verb (used with object), prom·ised, prom·is·ing.
verb (used without object), prom·ised, prom·is·ing.
Origin of promise
Synonyms for promise
Related Words for promisedguaranteed, agreed, assured, warranted, professed, insured, undertaken, sworn, plighted, consented, underwritten, ensured, affirmed, stipulated, vowed
Examples from the Web for promised
Contemporary Examples of promised
In a neat line, his agent, beginning a bidding war, promised: “Michiko Kakutani will flip for this.”What On Earth Is ‘The Affair’ About? Season One’s Baffling Finale
December 22, 2014
Today, the hackers calling themselves Guardians of Peace promised further attacks against Sony Pictures Entertainment.Kim Jong Un’s Kid Gloves Are Now Off
Gordon G. Chang
December 17, 2014
Charter schools, rejecting the tenet of promotion through seniority, promised to do better.Your Local School Doesn’t Have to Suck
Michael S. Roth
December 17, 2014
Some believe that the promised liberation is a spiritual one.During Advent, Lots of Waiting, But Not Enough Hope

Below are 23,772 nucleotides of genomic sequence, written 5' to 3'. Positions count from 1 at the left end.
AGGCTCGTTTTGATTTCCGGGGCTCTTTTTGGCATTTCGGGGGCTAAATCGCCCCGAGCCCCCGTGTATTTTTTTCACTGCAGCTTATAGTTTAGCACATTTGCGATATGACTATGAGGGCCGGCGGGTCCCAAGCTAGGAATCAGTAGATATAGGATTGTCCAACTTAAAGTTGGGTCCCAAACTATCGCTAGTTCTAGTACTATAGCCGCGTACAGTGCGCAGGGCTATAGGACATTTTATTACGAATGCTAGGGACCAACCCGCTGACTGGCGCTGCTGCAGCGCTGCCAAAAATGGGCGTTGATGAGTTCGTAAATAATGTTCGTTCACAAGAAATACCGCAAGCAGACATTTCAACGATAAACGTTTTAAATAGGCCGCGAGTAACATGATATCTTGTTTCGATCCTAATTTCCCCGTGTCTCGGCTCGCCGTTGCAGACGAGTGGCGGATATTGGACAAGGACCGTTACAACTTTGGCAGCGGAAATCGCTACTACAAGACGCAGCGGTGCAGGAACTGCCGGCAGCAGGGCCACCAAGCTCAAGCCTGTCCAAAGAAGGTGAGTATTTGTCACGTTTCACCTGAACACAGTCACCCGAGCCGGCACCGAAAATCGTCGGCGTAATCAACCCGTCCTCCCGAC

December 7, 2014
Kadyrov had promised to detain Muslim women wearing veils that cover their faces.Fierce Fighting in Grozny Raises Specter of ISIS Influence in Russia
December 4, 2014
Historical Examples of promised
Giles has promised me none,” said Dennet, with a pouting lip, “nor Ambrose.
And she was disappointed that he only promised to consider the matter and let her hear from him.
I was very much annoyed at the natives not putting in appearance as promised.
The horses will be furnished by the settlers, many having already been promised me.
Dear baby, it promised its mother it wouldn't drink wine for two months.Malbone
Thomas Wentworth Higginson
Word Origin for promise
c.1400, "a pledge, vow," from Old French promesse "promise, guarantee, assurance" (13c.) and directly from Latin promissum "a promise," noun use of neuter past participle of promittere "send forth; let go; foretell; assure beforehand, promise," from pro- "before" (see pro-) + mittere "to put, send" (see mission). The ground sense is "declaration made about the future, about some act to be done or not done."
see lick and a promise.